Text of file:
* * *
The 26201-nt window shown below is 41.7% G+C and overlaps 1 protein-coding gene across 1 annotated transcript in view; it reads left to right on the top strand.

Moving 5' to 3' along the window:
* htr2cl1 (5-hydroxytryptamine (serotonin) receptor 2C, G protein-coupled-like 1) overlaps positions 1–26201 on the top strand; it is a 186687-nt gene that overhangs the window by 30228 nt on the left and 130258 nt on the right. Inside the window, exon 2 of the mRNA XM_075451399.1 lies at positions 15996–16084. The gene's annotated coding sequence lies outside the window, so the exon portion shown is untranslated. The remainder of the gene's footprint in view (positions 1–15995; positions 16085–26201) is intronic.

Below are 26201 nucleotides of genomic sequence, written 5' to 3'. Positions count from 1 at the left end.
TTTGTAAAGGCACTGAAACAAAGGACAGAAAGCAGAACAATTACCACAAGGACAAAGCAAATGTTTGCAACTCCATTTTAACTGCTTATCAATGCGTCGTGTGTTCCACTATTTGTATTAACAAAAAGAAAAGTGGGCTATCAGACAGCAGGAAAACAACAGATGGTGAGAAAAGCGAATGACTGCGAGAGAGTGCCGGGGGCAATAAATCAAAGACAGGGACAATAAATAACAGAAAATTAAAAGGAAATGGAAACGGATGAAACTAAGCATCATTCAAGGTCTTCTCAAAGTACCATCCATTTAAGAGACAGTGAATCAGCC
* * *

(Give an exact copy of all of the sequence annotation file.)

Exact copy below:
The 26201-nt window shown below is 41.7% G+C and overlaps 1 protein-coding gene across 1 annotated transcript in view; it reads left to right on the top strand.

Moving 5' to 3' along the window:
* htr2cl1 (5-hydroxytryptamine (serotonin) receptor 2C, G protein-coupled-like 1) overlaps positions 1–26201 on the top strand; it is a 186687-nt gene that overhangs the window by 30228 nt on the left and 130258 nt on the right. Inside the window, exon 2 of the mRNA XM_075451399.1 lies at positions 15996–16084. The gene's annotated coding sequence lies outside the window, so the exon portion shown is untranslated. The remainder of the gene's footprint in view (positions 1–15995; positions 16085–26201) is intronic.

Below are 26201 nucleotides of genomic sequence, written 5' to 3'. Positions count from 1 at the left end.
TTTGTAAAGGCACTGAAACAAAGGACAGAAAGCAGAACAATTACCACAAGGACAAAGCAAATGTTTGCAACTCCATTTTAACTGCTTATCAATGCGTCGTGTGTTCCACTATTTGTATTAACAAAAAGAAAAGTGGGCTATCAGACAGCAGGAAAACAACAGATGGTGAGAAAAGCGAATGACTGCGAGAGAGTGCCGGGGGCAATAAATCAAAGACAGGGACAATAAATAACAGAAAATTAAAAGGAAATGGAAACGGATGAAACTAAGCATCATTCAAGGTCTTCTCAAAGTACCATCCATTTAAGAGACAGTGAATCAGCC